Richard Chiem joins us for a dreary day dossier about solitude, forgotten things, headlessness, and Paris in the rain (always).
Richard is the author of two e-books WHAT IF, WENDY and OH NO EVERYTHING IS WET NOW (with Ana C.) He is a Pushcart Prize nominee. His work has appeared in Monkeybicycle, elimae, and Everyday Genius. His first collection of short stories YOU PRIVATE PERSON is forthcoming from Scrambler Books (2012). Find his piece no school five // for stephen tully dierks in Artifice 4.
1. Preferred type of apocalypse (plague, nuclear holocaust, ice age, etc.):
Maybe an apocalypse where everyone is poor. Everyone has been poor for quite some time, ten or twenty years or more, to a point where they have forgotten the use for cars. There are people who bike through the cities and people who walk alone. There are still a few buses up and running during the apocalypse, organized by a group of lonely men who just love to drive buses. But they would be more like big taxis and filthy inside.
2. Preferred post-apocalyptic city:
I am new to Seattle and already I have can imagine myself surviving here. It gets pretty cold and going from place to place is almost inherently passionate here, enduring the freezing cold from point A to B. Downtown Seattle is also particularly gorgeous and gray, with high-reaching and creative architecture (The Columbia Building) near large bodies of water (the Puget Sound). I want to stand on 5th Ave. and look up at the Columbia Building and its rows of black and broken windows, holding hands with the one I love.
In the apocalypse, taking time to look at the architecture of buildings will be a bigger thing. Clouds are important, too.
3. Preferred anti-zombie weapon:
I don’t like to talk about weapons. I want to talk about quick thinking. Your environment is at your service, if you’re thinking quickly on your feet. Getting over being scared is how you should try to have fun. You must first learn how to love someone, and then you learn how to do things, like not die. Many scenarios will boil down to quick thinking and how you emotionally react to things coming at you.
Getting home is my ‘anti-zombie’ way of thinking.
4. Top five necessities to bring to the fallout shelter:
5. Describe said fallout shelter:
We would have to be able to take our homes with us. After a while, all the fallout shelters will vary less from neighborhood to neighborhood and begin to look the same. In an ideal world, I want to be able to say I can make my home come alive with a few portraits and wall decorations, or a small plant I take with me everywhere I go. But in an ideal world, the scenery and way of life will have changed: everyone is happy. In an ideal world, people somehow communicate successfully, food is served from the air, and no one is looking to leave the room, or imagine being elsewhere. I don’t think everyone is happy here, but I want to say going from fallout shelter to fallout shelter with the one I love is what makes me understand most things from day to day.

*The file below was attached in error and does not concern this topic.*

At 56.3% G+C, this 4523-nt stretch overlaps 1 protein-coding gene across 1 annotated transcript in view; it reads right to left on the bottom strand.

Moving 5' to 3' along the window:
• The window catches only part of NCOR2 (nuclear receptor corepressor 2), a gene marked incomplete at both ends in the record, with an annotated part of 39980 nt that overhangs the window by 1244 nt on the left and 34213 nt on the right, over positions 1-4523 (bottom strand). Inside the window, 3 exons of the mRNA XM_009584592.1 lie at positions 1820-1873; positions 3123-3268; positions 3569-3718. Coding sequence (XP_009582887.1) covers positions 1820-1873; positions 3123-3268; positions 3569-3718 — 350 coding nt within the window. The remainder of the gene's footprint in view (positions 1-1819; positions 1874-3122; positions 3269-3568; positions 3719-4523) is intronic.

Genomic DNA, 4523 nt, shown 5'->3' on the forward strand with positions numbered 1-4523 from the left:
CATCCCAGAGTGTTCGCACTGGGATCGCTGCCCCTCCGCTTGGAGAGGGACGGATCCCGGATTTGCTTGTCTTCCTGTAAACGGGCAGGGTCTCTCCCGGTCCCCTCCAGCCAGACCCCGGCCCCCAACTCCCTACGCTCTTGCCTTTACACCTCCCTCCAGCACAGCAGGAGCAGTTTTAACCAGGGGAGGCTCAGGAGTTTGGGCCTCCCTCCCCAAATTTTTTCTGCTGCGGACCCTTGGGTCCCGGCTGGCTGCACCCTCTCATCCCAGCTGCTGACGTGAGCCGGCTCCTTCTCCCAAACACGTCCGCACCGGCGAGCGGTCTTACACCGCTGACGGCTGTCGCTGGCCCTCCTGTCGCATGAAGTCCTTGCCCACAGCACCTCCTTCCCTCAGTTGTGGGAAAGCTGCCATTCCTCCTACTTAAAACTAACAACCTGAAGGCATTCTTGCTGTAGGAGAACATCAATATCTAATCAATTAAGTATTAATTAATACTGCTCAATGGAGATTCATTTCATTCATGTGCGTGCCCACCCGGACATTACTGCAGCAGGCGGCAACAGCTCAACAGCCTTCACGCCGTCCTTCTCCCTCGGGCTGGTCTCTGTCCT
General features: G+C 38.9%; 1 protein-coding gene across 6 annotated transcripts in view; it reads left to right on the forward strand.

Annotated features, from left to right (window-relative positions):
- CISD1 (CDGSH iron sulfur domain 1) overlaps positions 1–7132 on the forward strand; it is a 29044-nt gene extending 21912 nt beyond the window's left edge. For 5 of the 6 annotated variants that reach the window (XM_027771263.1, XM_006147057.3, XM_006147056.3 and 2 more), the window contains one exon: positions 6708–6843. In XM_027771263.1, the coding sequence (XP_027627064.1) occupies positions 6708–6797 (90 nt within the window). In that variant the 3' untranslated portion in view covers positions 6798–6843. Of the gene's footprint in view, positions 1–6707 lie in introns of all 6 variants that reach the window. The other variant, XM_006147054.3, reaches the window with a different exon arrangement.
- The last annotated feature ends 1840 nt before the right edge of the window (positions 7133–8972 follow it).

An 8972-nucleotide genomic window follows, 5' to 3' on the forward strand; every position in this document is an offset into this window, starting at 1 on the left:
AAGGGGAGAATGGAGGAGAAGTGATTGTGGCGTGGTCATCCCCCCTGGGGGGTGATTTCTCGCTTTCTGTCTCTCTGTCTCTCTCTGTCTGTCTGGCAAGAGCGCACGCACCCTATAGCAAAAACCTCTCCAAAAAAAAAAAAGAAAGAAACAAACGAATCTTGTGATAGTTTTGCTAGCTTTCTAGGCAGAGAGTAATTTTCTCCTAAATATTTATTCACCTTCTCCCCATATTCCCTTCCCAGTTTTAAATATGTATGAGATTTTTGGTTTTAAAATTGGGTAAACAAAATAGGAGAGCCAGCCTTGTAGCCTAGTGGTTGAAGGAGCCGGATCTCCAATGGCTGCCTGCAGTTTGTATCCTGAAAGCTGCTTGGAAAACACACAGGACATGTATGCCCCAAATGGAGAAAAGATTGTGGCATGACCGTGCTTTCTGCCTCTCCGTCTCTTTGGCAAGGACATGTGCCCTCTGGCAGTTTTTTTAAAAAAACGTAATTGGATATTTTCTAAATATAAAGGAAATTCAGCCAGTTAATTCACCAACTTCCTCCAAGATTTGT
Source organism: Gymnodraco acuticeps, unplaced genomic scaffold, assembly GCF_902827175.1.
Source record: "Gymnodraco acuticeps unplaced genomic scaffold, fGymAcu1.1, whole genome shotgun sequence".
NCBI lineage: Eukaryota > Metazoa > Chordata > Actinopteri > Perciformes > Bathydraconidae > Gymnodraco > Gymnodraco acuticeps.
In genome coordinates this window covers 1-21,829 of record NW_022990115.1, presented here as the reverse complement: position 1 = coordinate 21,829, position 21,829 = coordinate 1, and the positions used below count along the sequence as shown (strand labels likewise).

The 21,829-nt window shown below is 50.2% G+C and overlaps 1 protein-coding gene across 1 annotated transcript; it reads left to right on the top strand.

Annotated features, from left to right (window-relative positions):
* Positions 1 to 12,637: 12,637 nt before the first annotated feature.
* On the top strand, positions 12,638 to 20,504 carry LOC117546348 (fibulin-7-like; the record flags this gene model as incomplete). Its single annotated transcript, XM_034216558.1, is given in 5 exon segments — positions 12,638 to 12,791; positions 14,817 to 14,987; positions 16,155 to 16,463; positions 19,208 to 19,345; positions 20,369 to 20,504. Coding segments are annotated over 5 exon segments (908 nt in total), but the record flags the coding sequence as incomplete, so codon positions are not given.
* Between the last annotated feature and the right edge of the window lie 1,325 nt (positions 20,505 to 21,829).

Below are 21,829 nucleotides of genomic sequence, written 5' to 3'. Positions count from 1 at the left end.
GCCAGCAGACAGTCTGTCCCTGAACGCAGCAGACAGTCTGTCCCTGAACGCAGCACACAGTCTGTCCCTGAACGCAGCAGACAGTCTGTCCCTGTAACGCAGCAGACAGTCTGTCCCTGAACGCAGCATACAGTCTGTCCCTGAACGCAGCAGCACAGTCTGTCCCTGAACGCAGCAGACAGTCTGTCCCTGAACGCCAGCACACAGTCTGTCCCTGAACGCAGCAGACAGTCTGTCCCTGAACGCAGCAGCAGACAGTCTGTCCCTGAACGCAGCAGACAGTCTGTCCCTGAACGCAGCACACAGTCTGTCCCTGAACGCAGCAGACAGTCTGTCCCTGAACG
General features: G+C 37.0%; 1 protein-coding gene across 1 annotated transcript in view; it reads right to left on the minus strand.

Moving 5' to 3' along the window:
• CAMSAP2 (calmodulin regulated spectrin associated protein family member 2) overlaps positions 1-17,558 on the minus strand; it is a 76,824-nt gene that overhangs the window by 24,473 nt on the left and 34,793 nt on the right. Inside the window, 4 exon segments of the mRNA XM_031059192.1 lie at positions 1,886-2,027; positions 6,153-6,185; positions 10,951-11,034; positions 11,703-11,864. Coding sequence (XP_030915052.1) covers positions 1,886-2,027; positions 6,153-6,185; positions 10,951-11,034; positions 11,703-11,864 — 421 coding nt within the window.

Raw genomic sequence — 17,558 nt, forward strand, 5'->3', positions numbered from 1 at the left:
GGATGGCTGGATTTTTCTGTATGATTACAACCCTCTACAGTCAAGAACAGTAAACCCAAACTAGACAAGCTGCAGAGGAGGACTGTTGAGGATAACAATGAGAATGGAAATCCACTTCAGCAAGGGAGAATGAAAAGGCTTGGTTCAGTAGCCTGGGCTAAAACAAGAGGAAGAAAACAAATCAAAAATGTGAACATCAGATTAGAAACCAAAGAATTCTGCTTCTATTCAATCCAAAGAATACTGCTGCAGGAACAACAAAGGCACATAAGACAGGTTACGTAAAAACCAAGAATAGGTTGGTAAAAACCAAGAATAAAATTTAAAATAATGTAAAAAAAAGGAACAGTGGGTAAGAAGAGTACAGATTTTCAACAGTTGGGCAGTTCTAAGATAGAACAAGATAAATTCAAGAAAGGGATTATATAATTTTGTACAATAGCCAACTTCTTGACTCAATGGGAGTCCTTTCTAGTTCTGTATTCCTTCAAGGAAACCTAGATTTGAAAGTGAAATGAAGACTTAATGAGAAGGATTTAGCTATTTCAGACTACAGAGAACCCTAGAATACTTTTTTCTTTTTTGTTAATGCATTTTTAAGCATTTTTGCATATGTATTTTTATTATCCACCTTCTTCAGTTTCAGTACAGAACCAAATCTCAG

She knows to bring knives places.
6. Who would be in your post-apocalyptic gang?
Frances. With guest appearances.
7. You’re the new charismatic leader of a cult of your choosing. What do you wear to your first meeting?
I always choose what I wear before I leave the house. I can’t imagine that ever changing.
8. Spirit guide?
Your dearest friend should always be your spirit guide.
9. If you had to eat another author (in Artifice 4 or otherwise) who would it be and why?
Under no circumstance will I eat anyone.
10. A cockroach can live several weeks with its head cut off. What does this mean to you?
There were months where I have done the same things, for months at a time. Meals were interchangeable, my outfits moved on and off me, and there were days I had no opinion, walking home following palm trees. I remember looking around during different parts of the day: leaving the apartment complex, cruising around The Whole Foods near work, reading at a bar after work, having a smoke. Everyone was having a different conversation than I was; all the strangers, everyone was moving quickly in and out of the rooms we were in together, anxious to be somewhere in the future. I was watching and imagining I was away from here: I was gone, walking around with Frances, somewhere in Paris, going somewhere to be with friends. I don’t know why it was always Paris in the rain.
There were months I felt as though I had no head, or I did the same things for long stretches of time, and it became surreal. Days were less responsive, meaning people often refused eye contact or looked spaced out. I pretended I was indestructible to pass the time, serving customer after customer, and slept alone in bed when I was exhausted. I was watching wall clocks and digital timers. Sometimes, I would change positions in bed to have fun. My foot would be where my head was, and my head where my foot was. I slept every way I could in my twin bed, creating solitude.
I would walk in the daylight without wincing my eyes, thinking about Frances. It was my favorite activity, repeating the cycles, in uniform, until I would be closer to her. When we reunited, it felt so good it was as though I survived some sort of natural disaster, becoming a person. I remembered watching zombie movies as a way to make fun of myself, in the situation, in how alone and quiet everything was, away from her.